Disaster struck when unexpected building works started at the station. A trench was dug right through the middle of the site, soft fruit bushes were trampled, a vine plant was concreted in and the place looked a wreck.
Most upsetting of all, we learned that the lamp posts we'd carefully planted our trees in line with, had great big hinges at their bases to allow engineers access. Our fruit trees would get crushed whenever this happened. We were going to have to move them right in the middle of the growing season. All in all, it seemed that hours of volunteer time, and London Overground money were wasted through lack of communication.
After contacting LOROL and finding out that the station manager we'd originally liaised with had left, we decided to dig up the plants and put them to one side until the building works were completed. The one saving grace at this stage was that the brambles we tied up at the back of the site bore loads of fruit.
There is now a new station manager who expressed some concern that we had been digging in an area with buried high voltage cables. We're trying to arrange a meeting with him to work out a way forward - perhaps planting into boxes near the new cycle rack?
Four adults and assorted kids did a spot of weeding on the weekend. We were removing thistles, brambles, baby sycamores and a few cleavers that were threatening to overcrowd the young soft fruit bushes. The bank to the right of 'bramble walk' was looking a little bare without the brambles, so we planted some pansies, woodruff and hellebores (thanks Liberty and Jen) to brighten things up and hold the bank together. We have left the brambles on the fence side, and expect a good harvest.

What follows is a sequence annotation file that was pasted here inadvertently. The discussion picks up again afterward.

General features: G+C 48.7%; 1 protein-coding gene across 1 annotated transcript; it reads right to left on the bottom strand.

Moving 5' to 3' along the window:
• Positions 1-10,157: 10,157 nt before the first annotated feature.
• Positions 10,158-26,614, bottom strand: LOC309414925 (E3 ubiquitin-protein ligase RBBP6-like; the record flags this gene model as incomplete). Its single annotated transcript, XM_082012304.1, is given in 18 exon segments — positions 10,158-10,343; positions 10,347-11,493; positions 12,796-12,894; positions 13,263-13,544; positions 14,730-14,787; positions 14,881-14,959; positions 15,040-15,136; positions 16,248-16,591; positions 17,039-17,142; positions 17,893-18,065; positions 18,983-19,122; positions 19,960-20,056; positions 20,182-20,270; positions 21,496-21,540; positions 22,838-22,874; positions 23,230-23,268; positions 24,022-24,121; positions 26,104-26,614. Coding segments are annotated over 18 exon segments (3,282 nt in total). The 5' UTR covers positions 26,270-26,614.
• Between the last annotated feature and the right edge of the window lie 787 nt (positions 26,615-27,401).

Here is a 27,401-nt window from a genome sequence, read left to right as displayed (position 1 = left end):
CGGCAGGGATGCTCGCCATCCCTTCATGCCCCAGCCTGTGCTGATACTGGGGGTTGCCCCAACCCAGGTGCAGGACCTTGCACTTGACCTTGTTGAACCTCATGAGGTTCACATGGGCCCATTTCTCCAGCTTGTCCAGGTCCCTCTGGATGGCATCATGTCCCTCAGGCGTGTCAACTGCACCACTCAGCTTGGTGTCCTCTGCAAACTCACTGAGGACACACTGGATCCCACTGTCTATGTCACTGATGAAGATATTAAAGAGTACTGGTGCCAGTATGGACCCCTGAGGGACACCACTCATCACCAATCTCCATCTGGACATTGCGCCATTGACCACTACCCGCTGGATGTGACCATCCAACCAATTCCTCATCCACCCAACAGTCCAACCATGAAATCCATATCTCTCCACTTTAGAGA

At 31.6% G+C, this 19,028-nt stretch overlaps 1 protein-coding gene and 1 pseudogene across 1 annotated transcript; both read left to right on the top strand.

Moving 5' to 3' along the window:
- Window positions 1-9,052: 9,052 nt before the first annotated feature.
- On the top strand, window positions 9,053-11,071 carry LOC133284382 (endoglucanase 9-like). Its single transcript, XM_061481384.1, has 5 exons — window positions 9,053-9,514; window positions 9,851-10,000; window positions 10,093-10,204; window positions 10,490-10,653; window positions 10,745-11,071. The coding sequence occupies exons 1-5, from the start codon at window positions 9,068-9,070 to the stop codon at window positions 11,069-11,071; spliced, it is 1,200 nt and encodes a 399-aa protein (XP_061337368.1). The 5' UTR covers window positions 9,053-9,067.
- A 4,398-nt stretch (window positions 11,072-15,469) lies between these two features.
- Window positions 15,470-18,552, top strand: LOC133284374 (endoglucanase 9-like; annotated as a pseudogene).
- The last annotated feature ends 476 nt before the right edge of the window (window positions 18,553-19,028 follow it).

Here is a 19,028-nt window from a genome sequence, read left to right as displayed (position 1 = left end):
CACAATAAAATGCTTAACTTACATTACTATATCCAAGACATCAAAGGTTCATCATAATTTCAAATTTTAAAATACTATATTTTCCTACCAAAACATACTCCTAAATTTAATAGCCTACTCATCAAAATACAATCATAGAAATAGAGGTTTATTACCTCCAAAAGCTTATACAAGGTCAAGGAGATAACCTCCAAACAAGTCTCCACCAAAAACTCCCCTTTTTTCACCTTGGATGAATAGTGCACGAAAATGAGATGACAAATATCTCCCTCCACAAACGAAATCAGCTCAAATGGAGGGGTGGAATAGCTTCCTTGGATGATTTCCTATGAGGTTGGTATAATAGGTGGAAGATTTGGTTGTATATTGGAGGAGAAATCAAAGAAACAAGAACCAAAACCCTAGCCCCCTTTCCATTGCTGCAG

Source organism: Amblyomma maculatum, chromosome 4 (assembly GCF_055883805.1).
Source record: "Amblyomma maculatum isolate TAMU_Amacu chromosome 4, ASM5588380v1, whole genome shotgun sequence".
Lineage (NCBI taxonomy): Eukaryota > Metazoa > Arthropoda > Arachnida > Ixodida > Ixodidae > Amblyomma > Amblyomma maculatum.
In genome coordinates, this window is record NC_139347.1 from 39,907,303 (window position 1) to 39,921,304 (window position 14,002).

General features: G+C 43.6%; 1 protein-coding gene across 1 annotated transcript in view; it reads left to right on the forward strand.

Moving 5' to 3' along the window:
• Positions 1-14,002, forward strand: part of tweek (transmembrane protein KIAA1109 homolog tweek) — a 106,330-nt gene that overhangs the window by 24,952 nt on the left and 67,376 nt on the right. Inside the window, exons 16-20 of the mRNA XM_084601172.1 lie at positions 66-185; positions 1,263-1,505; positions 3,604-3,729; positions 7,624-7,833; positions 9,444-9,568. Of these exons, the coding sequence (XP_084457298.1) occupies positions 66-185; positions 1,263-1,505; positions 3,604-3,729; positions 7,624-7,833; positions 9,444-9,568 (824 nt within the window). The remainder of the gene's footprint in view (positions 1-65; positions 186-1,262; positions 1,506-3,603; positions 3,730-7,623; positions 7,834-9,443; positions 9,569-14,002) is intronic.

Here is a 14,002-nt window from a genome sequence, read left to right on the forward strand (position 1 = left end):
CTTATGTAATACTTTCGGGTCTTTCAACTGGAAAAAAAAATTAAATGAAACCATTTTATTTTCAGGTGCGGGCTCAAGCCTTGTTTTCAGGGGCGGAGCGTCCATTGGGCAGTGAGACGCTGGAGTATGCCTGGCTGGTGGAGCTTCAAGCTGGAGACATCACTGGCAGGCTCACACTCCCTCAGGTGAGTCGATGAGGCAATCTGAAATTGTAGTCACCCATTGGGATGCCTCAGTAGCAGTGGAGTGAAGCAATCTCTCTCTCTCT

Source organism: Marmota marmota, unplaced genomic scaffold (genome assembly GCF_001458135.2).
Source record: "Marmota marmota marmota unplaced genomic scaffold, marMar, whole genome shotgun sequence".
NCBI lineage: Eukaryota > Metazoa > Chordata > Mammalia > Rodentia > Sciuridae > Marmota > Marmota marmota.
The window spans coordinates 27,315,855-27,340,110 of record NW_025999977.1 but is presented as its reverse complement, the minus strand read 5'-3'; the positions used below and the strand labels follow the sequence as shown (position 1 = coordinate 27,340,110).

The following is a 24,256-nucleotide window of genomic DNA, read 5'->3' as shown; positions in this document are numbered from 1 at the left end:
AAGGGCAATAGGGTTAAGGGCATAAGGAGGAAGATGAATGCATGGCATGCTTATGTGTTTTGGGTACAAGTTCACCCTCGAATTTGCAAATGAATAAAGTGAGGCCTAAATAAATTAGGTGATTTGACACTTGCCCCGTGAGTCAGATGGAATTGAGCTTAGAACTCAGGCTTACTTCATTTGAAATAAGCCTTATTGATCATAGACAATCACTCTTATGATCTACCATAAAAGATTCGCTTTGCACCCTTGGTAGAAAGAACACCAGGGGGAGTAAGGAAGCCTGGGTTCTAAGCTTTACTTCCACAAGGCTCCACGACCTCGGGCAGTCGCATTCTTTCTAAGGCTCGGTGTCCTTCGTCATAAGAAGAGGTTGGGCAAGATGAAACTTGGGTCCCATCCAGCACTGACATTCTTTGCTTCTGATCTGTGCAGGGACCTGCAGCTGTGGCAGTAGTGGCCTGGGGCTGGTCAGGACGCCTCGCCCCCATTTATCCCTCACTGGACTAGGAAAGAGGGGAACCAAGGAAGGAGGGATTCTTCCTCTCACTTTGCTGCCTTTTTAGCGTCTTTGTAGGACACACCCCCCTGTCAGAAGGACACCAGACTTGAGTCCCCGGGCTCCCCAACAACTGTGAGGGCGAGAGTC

The fruit trees were all looking well, although one of the stakes has started sprouting - never had that problem before! The soil was looking very fertile, but slightly dry, so we finished up with a bit of watering using the new station hose. Ideally, we'd like to rig up a water butt under the platform to collect the platform water. We could also do with a composter as we were just throwing the pulled up plants down to the bottom of the shady bank.
LOROL have decided where they'll put in the new bike park, so we can put in an additional planting area to the right of the portacabin. This will be Sharma's plot.
We kick started the planting on Sunday 28th February around 2pm and considering the soggy weather we had an amazing turnout of N4 gardening enthusiasts. The task ahead of us was to carefully plant a combination of blackcurrant and redcurrant bushes, grapevines, edible ostrich fern, lavender, rosemary, sage and some pretty bulbs. We mapped out where we wanted to put each plant and then the digging began with vigour. The site soil, a term a use very loosely, consisted of rubble and clay.
Fortunately Jo had magically sourced enough compost and top soil to host a horticultural festival. My good friend Jo is the type of person that would find you that needle in that haystack.
We dug deep, removing as much rubble as possible and then partially refilled the holes with a rich mixture of compost, wood chippings and top soil before carefully re-housing our new plant stock. Thanks to Sharma and his generous tea making we all managed to stay warm despite the mud and the wet. It was definitely a Sunday afternoon well spent and I had a great time. Well done to Laura who was extremely instrumental in making this, our first major N4 growing projects, happen. It will be a wonderful harvest!
Check out Laura's write up in the The Ecologist no less!